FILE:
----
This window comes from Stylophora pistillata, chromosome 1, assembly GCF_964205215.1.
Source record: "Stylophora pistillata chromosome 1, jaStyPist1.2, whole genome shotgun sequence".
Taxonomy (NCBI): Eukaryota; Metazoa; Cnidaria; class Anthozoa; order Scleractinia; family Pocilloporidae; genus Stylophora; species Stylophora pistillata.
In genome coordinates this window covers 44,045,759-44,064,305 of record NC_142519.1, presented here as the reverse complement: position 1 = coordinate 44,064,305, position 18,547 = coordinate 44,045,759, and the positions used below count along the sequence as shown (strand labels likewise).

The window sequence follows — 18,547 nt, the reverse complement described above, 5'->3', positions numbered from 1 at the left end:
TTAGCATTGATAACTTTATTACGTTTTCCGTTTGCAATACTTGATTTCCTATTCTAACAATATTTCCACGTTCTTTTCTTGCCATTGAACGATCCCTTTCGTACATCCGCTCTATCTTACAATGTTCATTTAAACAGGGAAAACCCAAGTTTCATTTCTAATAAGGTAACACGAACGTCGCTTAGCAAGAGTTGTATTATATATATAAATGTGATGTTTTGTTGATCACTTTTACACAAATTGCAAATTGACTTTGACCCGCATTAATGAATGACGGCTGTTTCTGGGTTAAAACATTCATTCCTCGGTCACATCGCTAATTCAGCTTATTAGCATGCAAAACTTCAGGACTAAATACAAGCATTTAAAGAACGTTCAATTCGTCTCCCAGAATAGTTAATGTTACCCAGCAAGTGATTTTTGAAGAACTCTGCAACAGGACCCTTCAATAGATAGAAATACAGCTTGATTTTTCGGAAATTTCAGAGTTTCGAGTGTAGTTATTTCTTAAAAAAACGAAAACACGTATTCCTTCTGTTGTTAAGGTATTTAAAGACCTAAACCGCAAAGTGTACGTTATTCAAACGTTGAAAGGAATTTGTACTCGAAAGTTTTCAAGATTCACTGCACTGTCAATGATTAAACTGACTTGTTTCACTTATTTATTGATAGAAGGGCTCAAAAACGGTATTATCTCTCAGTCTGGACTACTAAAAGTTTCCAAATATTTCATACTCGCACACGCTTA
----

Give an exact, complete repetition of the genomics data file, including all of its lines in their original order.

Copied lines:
This window comes from Stylophora pistillata, chromosome 1, assembly GCF_964205215.1.
Source record: "Stylophora pistillata chromosome 1, jaStyPist1.2, whole genome shotgun sequence".
Taxonomy (NCBI): Eukaryota; Metazoa; Cnidaria; class Anthozoa; order Scleractinia; family Pocilloporidae; genus Stylophora; species Stylophora pistillata.
In genome coordinates this window covers 44,045,759-44,064,305 of record NC_142519.1, presented here as the reverse complement: position 1 = coordinate 44,064,305, position 18,547 = coordinate 44,045,759, and the positions used below count along the sequence as shown (strand labels likewise).

The window sequence follows — 18,547 nt, the reverse complement described above, 5'->3', positions numbered from 1 at the left end:
TTAGCATTGATAACTTTATTACGTTTTCCGTTTGCAATACTTGATTTCCTATTCTAACAATATTTCCACGTTCTTTTCTTGCCATTGAACGATCCCTTTCGTACATCCGCTCTATCTTACAATGTTCATTTAAACAGGGAAAACCCAAGTTTCATTTCTAATAAGGTAACACGAACGTCGCTTAGCAAGAGTTGTATTATATATATAAATGTGATGTTTTGTTGATCACTTTTACACAAATTGCAAATTGACTTTGACCCGCATTAATGAATGACGGCTGTTTCTGGGTTAAAACATTCATTCCTCGGTCACATCGCTAATTCAGCTTATTAGCATGCAAAACTTCAGGACTAAATACAAGCATTTAAAGAACGTTCAATTCGTCTCCCAGAATAGTTAATGTTACCCAGCAAGTGATTTTTGAAGAACTCTGCAACAGGACCCTTCAATAGATAGAAATACAGCTTGATTTTTCGGAAATTTCAGAGTTTCGAGTGTAGTTATTTCTTAAAAAAACGAAAACACGTATTCCTTCTGTTGTTAAGGTATTTAAAGACCTAAACCGCAAAGTGTACGTTATTCAAACGTTGAAAGGAATTTGTACTCGAAAGTTTTCAAGATTCACTGCACTGTCAATGATTAAACTGACTTGTTTCACTTATTTATTGATAGAAGGGCTCAAAAACGGTATTATCTCTCAGTCTGGACTACTAAAAGTTTCCAAATATTTCATACTCGCACACGCTTA